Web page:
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Diss Factsheets

Ecotoxicological information

Short-term toxicity to aquatic invertebrates

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Administrative data

Link to relevant study record(s)

Description of key information

Freshwater: The 48h-EC50 for Daphnia magna according to OECD TG 202 was 0.194 mg/l.

Marine water: The LC50 for Acartia tonsa equivalent to OECD TG 202 was 0.47 mg/l.

Key value for chemical safety assessment

Fresh water invertebrates

Fresh water invertebrates
Dose descriptor:
Effect concentration:
0.194 mg/L

Marine water invertebrates

Marine water invertebrates
Dose descriptor:
Effect concentration:
0.47 mg/L

Additional information

Two key studies were identified, one for freshwater and one for marine water. For fresh water the study by Chen et al. (2015) is considered key because it has the lowest EC50. Two supporting studies by Gooding et al and Kos Durjava et al. (2012) are summarised but not entered as study records.

Key study, fresh water: Chen et al. (2015), Daphnia magna, Bull. Environ. Contam. Toxicol. 95:73–79

A 48 hours study was conducted in accordance with OECD TG 202. Groups of forty daphnia (less than 24 hours old) were exposed for 48 hours to 0.1, 0.2, 0.35, 0.60, 1.0, 2.0, 3.5 and 6.0 mg/L concentrations of the substance dispersed in test water. Each test beaker was checked for immobilized D. magna at 24 and 48 h after the beginning of the test, and the EC50 was calculated. Results: Measured concentrations were close to nominal concentrations, ranging from 90 % to 102 %, and therefore the results are expressed in terms of nominal concentration. The 48h-EC50 was 0.194 mg/l.  

Key study marine water: Wollenberger et al. (2003), Acartia tonsa, the Science of the Total Environment 305: 53-64: The effects of the substance on the larval development rate of the marine copepod Acartia tonsa was investigated according to draft ISO/DIS 14669 (1997) equivalent to OECD TG 202. Groups of twenty adult Acartia tonsa were exposed for 48 hours to 6 different concentrations ranging between 0.046-1.5 mg/l. Living and dead test organisms were counted after 24 and 48 h. Mortality was identified by the lack of any movement after physical stimulation. The test concentrations were not measured. Results: For the substance nominal concentrations and calculated results are based on the percent purity of the technical grade chemical. The 48h-LC50 was 0.47 mg/l.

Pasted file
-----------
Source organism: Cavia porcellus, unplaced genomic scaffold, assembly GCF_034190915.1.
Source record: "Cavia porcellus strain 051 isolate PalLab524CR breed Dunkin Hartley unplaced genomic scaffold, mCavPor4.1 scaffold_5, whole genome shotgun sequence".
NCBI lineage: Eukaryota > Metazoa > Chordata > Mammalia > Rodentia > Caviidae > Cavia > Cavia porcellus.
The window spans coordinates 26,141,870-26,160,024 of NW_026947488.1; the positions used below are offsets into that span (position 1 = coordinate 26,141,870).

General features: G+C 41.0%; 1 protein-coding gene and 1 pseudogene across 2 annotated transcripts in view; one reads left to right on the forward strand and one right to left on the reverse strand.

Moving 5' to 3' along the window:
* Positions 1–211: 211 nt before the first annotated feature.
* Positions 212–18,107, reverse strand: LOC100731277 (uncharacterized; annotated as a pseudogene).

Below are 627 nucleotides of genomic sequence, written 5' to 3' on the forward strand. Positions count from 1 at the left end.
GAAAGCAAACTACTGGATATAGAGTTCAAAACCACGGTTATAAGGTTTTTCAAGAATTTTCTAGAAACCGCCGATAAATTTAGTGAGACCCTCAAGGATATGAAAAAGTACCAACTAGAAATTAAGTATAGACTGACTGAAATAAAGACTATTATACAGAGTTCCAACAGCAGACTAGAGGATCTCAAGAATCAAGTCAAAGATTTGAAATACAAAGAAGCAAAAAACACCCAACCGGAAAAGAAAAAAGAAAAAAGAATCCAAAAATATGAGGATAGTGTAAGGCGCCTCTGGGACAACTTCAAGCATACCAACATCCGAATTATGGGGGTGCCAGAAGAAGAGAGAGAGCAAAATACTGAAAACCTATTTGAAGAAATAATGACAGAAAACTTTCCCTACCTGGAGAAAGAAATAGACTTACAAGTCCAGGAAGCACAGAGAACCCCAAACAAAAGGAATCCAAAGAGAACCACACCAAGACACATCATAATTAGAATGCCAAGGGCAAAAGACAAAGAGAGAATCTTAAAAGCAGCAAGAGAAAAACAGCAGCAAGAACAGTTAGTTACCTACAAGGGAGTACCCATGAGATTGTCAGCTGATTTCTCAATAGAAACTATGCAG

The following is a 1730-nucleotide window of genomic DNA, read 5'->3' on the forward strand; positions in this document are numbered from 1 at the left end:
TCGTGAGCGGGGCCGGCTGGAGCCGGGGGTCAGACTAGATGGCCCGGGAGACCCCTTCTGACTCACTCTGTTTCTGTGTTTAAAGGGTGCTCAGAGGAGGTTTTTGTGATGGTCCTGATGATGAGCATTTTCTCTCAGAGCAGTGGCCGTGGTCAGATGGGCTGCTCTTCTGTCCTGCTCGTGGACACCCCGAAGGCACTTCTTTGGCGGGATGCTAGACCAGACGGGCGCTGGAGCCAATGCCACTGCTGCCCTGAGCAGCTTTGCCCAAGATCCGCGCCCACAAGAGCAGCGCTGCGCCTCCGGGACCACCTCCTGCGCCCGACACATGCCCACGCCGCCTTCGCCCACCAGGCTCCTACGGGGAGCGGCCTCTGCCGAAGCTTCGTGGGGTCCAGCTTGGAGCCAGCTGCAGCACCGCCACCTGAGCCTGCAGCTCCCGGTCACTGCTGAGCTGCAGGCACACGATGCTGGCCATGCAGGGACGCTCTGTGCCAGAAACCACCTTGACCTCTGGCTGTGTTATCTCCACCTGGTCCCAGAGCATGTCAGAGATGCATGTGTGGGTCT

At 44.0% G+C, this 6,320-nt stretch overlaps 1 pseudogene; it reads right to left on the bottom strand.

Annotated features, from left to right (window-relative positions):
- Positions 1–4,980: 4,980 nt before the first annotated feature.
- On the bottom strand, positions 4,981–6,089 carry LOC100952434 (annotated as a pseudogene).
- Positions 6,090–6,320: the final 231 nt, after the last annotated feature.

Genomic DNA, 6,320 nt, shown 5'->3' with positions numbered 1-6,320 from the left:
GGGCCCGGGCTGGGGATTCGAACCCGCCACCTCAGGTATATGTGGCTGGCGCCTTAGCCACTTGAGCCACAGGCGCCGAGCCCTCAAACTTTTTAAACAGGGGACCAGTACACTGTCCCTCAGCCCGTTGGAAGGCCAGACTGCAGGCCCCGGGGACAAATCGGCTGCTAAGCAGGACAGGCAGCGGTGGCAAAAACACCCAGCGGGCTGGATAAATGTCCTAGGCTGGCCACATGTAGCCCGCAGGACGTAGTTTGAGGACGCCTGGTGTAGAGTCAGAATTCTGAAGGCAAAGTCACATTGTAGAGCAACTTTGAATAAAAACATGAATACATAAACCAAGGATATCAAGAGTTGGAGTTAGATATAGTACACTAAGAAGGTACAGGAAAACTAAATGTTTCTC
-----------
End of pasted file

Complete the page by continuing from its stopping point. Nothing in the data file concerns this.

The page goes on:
Supporting fresh water studyKos Durjava et al., (2012; Cadaster project deliverable 2.5, Public Health Institute Maribor, Solvenia), Daphnia magna.

The acute toxicity towards Daphnia magna was investigated according to OECD guideline 202. Groups of twenty Daphnia (less than 24 hours old) were exposed for 48 hours to five concentrations of the substance dispersed in test water. The incidence of immobilisation was recorded for each test and control group at 48 hours. Results: The 48h-EC50 was found to be 0.3 mg/l (95% CL: 0.24 -0.39) based on measured concentrations.


This mussel study below is not a standard species to determine (acute) aquatic toxicity and other data on standard species are available, this study is therefore only summarized here.

Supporting fresh water study: Gooding et al. (2006), freshwater mussel (glochidia), Lampsilis cardium, Arch Environ Contam Toxicol, 51(4): 549–558: Toxicity tests on glochidia (larvae) and juveniles of the freshwater mussel Lampsilis cardium were performed. Replicate 24- and 48-h static tests with glochidia were conducted. For each test, glochidia were exposed to HHCB nominal concentrations (400, 800, and 1600 μg/L), a well water control, and an acetone solvent control. Each experiment was run twice with four replicates per concentration. Replicate 96-h static renewal toxicity tests were conducted with juvenile L. cardium. For each test, 5-d-old juveniles were used, and 15 juveniles were exposed to 6 nominal musk concentrations (50, 100, 200, 400, 800, and 1600 μg/L. All tests were conducted at 20°C under 16 h light: 8 h dark. Results are based on measured test concentrations. Tests were performed twice. Results: 48h-LC50 0.999 mg/L and >1.75 mg/L; 48h mortality on juveniles ranged from 0 to 24% so LC50 > 1 mg/l. 96h-EC50 based on growth rate were 0.153 and 0.563 mg/L for each test.